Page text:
An expectant congregation, primed by a choir that belted out gospel hymns, cheered and applauded when Clinton walked into the sanctuary, trailed by Davis and other elected Democrats, including Los Angeles Mayor James K. Hahn, state Insurance Commissioner John Garamendi and Atty. Gen. Bill Lockyer. Clinton gave bear hugs to Pastor Cecil Murray and other church officials, while Davis exchanged more restrained embraces and handshakes with his hosts.
Looking on from the congregation were more than a dozen other elected officials and key Democrats, including City Council President Alex Padilla, Rep. Diane Watson, NAACP Chairman Julian Bond and farm labor leader Dolores Huerta, named by Davis to the UC Board of Regents last week.
Davis preceded Clinton to the microphone, earning a warm introduction from church leaders who praised his record and noted that he "faces the political fight of his life."
Davis began by offering a paraphrase of Psalm 133: "How good it is to dwell in the house of unity," he said. "In unity we find strength."
Pulling a prayer card from his pocket, Davis showed it to the congregation and quoted the words on it: "Nothing will happen to me today that the Lord and I cannot handle together."
As applause echoed, Davis continued: "And I believe in my heart that nothing will happen in this state that you and I cannot handle. But there are forces arrayed against us, powerful forces, both in California and Washington."
He went on: "And many of those same forces are behind this recall effort. That recall effort threatens the very fabric of democracy."
Davis said, "Some of these same forces, particularly in Washington," tried to force Clinton from office with the 1998 impeachment.
"As I go about these days, we're facing a lot of adversity, and in adversity you begin to understand who your friends are," Davis said in his concluding remarks. "I have many friends in this audience. I've found many friends on this stage. But I have no better friend than the former president of the United States, William Jefferson Clinton."
Clinton stepped to the microphone amid a raucous standing ovation.
Poking fun at some of his political trials -- and making the point that "politics has tides; sometimes we're coming in, and sometimes we're getting washed out" -- Clinton recalled that he was the youngest governor in the country when he was elected in 1978, and the youngest ex-governor two years later when he was voted out of office.
"I mean, there were people who would walk across the street to keep from being seen with me," Clinton recalled, as the crowd erupted with laughter. "You could have made a lot of money if you had bought stock in me back then, because my price was lo-ow."
Clinton recalled that, after his crushing defeat in 1980, he turned down an offer from California Gov. Jerry Brown to replace Davis, who had just left as Brown's chief of staff.
He recounted the New Testament story in which Jesus tells those who sought to have him condemn an "unclean" woman: "Let he among you who is without sin cast the first stone."
Slowly, with the congregation interrupting him with cries of "Amen" and applause, Clinton tied his words to the recall, something he said should be used only "in the most extreme cases" and not to express voter anger over hard times.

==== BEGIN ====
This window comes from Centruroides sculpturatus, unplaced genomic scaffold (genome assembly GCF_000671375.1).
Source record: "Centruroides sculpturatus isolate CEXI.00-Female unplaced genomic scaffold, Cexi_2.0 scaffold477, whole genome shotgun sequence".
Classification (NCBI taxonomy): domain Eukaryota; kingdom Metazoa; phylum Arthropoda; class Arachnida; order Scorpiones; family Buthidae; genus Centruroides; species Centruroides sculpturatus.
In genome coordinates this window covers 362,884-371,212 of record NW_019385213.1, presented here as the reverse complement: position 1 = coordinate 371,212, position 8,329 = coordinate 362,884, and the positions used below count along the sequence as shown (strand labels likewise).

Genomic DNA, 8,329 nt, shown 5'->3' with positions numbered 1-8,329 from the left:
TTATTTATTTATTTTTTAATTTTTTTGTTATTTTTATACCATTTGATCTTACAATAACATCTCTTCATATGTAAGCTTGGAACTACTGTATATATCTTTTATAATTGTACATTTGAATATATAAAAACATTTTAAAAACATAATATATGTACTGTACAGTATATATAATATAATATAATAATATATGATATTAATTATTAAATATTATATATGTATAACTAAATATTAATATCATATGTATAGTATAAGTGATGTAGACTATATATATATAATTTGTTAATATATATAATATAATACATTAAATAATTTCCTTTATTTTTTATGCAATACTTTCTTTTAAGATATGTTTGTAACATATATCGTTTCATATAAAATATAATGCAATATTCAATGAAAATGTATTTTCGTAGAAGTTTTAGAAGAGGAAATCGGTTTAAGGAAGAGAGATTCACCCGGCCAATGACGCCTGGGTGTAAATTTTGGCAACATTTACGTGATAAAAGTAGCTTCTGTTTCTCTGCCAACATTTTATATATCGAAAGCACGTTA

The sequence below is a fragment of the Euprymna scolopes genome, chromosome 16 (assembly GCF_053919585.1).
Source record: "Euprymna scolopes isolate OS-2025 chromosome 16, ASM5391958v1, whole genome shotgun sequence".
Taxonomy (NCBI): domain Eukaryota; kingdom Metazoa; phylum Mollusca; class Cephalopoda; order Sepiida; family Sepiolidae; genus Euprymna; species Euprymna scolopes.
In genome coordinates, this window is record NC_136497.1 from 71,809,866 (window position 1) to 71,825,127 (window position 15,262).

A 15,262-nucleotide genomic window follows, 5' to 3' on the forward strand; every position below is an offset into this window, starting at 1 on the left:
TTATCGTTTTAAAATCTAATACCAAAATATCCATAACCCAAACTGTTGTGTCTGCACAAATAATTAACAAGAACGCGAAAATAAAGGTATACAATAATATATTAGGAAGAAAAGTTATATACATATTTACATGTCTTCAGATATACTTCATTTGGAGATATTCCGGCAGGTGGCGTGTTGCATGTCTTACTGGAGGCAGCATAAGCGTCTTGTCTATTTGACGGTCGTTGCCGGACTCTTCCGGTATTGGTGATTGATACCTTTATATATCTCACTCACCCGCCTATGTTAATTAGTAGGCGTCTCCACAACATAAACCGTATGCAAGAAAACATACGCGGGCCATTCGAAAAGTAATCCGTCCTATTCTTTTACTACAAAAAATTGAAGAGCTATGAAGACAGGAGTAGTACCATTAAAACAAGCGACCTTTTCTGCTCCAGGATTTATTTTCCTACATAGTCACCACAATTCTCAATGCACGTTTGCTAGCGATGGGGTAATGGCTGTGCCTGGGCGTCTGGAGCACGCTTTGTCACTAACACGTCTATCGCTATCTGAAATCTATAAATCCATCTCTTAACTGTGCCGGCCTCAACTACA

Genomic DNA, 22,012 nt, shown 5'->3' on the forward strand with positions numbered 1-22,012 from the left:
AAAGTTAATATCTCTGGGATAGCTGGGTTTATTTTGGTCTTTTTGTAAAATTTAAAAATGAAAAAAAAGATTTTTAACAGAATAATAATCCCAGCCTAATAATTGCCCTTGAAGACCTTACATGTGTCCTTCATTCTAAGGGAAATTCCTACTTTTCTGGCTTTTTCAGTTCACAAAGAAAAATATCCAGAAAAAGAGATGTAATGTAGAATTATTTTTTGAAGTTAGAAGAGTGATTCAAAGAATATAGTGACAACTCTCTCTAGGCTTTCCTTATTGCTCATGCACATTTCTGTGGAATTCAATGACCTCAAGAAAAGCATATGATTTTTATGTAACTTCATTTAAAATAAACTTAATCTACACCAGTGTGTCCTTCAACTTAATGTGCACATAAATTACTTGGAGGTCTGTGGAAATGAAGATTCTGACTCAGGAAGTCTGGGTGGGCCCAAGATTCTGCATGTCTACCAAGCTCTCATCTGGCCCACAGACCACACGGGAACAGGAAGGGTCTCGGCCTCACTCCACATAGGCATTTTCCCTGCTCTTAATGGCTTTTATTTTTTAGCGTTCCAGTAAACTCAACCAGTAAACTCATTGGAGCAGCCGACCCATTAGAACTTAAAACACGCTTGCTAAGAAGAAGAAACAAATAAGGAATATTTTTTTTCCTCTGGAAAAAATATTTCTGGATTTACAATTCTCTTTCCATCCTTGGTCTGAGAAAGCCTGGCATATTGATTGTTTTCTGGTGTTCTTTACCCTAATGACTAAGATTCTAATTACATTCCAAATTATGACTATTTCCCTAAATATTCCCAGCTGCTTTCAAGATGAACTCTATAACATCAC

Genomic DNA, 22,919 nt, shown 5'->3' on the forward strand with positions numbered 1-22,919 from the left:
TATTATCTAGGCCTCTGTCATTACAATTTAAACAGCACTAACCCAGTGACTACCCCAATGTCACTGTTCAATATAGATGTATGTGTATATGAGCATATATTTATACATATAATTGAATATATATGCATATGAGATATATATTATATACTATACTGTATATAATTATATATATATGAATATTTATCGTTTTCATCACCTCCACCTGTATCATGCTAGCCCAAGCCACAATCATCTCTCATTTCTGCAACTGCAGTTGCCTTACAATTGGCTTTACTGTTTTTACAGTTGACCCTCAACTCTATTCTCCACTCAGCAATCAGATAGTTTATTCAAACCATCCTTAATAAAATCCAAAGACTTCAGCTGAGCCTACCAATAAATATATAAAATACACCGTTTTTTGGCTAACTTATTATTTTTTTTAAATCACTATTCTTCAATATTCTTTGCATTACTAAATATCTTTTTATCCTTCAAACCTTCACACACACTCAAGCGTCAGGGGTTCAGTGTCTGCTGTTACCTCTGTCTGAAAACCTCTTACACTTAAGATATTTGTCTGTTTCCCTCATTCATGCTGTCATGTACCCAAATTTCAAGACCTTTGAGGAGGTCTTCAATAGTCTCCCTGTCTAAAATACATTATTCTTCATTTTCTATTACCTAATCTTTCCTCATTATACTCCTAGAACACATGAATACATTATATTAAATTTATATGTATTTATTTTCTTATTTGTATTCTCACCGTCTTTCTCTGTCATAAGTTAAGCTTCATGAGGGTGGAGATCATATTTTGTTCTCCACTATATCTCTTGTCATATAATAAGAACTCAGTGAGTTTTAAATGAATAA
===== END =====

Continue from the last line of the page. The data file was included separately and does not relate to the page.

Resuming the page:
Clinton noted that California wasn't alone in its budget problems, that a Republican governor in New York and the Republican mayor of New York City had both raised taxes this year to address fiscal crises.
"The problems that you had are getting better. You didn't lose your lights" when recent power blackouts hit the East Coast, Clinton said. "You got a budget. You got five years of schools improved. But if you do this recall, you may create a problem that you won't get over for a long, long time."
Clinton said a successful recall would spread "like a virus that infects people. Now they're talking about recalling the Republican governor of Nevada."
He also attempted to link the recall to a broader pattern of Republican behavior, citing his impeachment, the disputed 2000 presidential election and Republican attempts to pull off an unusual mid-decade reapportionment of congressional seats in Texas and Colorado.
As Clinton stepped away from the podium, Davis stepped forward, shook Clinton's hand and said, "Thank you."
Clinton replied: "I hope it helps."
Clinton's remarks were well received by many in the congregation, but Davis' problems were also in evidence.
Beverly Charles of Hawthorne, 45, a training manager at Los Angeles Air Force Base, said Clinton had made a persuasive case that the governor deserves time to finish his term. She said a child performing poorly in school would not be told: "You're not doing well, so we're going to kick you out."
But she said she was still undecided on the recall.
"I don't really care for Gray Davis," she said. "I don't really have anything against him, but he never tickled my fancy."
Davis later told reporters during his Olvera Street appearance with Clinton that he was delighted by the show of support from prominent Democrats.
"Lots of people want to be helpful," he said. "I think Democrats and independents and some Republicans will understand -- this is not their interest."
Schwarzenegger aides, however, said the Clinton message had missed the point.
"While we acknowledge that Mr. Clinton has support from a certain segment of the California electorate, it is Gray Davis who is on the ballot, not Bill Clinton," said Sean Walsh, spokesman for Schwarzenegger. "And to use the now famous line from Mr. Clinton, 'It's Gray Davis, stupid.' "
Times staff writers Michael Finnegan, Matea Gold and Joe Mathews contributed to this report.